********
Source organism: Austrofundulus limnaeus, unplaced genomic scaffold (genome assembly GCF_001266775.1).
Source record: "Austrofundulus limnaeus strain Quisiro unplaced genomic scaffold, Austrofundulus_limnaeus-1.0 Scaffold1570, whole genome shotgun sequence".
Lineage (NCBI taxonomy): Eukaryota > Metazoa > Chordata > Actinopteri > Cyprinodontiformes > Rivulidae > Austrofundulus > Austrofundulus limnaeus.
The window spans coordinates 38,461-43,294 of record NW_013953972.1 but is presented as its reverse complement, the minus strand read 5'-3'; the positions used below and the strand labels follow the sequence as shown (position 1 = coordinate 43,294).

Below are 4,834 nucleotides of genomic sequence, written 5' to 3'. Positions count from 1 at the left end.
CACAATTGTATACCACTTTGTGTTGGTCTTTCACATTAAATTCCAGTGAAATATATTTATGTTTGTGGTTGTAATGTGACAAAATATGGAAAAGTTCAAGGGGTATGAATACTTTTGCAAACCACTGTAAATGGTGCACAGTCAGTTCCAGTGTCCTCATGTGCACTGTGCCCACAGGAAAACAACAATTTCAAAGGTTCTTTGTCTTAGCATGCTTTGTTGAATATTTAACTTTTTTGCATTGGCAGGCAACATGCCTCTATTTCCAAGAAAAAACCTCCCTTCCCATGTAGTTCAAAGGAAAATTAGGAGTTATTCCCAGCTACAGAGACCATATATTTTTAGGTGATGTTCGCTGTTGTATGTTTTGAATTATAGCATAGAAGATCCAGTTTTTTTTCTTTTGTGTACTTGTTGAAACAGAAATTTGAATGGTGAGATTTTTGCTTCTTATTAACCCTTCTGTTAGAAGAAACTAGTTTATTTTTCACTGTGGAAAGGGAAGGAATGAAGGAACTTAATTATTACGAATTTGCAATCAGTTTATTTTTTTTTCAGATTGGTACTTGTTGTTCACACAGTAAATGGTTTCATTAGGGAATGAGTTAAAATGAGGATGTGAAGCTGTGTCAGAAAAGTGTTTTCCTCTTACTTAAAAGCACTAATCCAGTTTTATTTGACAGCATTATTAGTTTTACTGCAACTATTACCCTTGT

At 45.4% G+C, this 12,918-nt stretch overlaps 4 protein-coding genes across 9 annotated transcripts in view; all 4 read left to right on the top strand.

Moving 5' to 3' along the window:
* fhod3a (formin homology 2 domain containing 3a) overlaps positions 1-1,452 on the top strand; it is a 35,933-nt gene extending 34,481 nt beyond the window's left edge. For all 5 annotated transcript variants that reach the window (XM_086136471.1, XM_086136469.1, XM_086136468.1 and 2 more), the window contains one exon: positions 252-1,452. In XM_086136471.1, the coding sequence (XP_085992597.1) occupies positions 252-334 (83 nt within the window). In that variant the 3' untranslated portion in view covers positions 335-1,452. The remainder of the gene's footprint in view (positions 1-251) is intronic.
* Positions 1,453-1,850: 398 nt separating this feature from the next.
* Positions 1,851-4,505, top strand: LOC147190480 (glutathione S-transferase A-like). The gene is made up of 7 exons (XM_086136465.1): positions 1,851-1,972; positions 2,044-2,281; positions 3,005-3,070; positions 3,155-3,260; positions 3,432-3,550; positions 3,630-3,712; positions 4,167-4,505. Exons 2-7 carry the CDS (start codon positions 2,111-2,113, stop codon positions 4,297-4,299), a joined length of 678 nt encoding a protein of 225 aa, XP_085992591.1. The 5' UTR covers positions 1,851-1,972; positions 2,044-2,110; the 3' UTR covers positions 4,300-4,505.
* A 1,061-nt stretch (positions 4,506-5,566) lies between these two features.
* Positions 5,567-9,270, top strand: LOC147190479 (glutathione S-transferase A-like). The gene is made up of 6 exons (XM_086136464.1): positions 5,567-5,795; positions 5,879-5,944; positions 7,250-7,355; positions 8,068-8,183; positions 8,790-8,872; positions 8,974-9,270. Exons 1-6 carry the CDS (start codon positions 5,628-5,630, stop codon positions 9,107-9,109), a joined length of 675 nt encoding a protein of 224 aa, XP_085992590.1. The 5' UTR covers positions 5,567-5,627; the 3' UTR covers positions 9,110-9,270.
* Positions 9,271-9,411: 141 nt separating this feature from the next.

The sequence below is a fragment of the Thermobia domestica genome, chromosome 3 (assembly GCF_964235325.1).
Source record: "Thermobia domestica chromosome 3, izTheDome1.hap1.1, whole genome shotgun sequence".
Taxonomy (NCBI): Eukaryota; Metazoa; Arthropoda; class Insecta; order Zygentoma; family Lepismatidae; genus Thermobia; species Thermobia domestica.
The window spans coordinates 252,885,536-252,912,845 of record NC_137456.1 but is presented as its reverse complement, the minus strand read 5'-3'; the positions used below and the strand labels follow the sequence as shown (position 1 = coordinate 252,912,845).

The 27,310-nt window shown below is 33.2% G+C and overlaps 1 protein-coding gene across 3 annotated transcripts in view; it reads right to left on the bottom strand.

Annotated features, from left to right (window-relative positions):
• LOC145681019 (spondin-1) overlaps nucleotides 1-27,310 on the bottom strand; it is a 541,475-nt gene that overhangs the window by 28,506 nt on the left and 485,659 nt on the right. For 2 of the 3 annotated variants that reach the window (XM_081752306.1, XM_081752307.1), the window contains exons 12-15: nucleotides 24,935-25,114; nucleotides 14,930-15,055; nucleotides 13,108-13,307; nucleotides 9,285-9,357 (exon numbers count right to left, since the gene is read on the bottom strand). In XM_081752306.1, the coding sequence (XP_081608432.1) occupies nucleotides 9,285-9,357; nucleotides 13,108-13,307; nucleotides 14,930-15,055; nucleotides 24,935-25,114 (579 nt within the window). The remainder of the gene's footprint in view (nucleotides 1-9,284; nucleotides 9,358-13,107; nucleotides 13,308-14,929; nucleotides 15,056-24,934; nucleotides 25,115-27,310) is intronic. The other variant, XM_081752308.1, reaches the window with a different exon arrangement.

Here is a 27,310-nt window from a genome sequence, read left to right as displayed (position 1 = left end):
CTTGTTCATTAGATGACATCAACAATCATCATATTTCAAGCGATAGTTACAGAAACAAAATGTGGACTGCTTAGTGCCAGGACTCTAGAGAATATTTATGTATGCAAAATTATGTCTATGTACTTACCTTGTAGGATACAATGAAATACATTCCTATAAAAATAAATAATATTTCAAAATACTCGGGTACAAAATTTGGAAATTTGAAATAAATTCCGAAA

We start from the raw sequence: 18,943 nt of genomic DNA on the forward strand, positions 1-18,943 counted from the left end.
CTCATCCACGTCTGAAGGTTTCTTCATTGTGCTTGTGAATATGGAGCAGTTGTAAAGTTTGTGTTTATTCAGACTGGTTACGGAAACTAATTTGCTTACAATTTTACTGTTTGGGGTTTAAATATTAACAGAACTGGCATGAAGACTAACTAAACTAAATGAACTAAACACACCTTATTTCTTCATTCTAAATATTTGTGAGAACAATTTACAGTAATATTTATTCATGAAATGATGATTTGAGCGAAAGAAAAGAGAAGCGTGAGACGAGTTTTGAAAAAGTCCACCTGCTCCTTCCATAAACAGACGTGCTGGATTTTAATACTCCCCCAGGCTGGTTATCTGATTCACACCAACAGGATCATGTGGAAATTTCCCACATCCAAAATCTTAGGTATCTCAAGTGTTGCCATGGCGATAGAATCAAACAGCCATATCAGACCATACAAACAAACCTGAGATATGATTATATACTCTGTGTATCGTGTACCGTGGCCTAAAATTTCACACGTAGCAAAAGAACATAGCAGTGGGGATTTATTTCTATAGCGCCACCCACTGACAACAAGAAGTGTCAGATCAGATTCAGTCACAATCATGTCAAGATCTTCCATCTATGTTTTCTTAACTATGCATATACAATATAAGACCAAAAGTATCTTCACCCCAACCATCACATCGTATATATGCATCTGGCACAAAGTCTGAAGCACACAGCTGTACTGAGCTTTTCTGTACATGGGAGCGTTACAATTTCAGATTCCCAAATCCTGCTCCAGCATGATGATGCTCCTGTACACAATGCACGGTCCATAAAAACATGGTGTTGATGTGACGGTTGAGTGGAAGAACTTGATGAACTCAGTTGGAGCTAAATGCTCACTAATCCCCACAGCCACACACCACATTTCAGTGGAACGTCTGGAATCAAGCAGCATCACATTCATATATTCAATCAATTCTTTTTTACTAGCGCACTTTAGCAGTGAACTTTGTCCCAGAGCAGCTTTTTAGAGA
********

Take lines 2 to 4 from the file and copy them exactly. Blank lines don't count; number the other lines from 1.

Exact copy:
Source record: "Austrofundulus limnaeus strain Quisiro unplaced genomic scaffold, Austrofundulus_limnaeus-1.0 Scaffold1570, whole genome shotgun sequence".
Lineage (NCBI taxonomy): Eukaryota > Metazoa > Chordata > Actinopteri > Cyprinodontiformes > Rivulidae > Austrofundulus > Austrofundulus limnaeus.
The window spans coordinates 38,461-43,294 of record NW_013953972.1 but is presented as its reverse complement, the minus strand read 5'-3'; the positions used below and the strand labels follow the sequence as shown (position 1 = coordinate 43,294).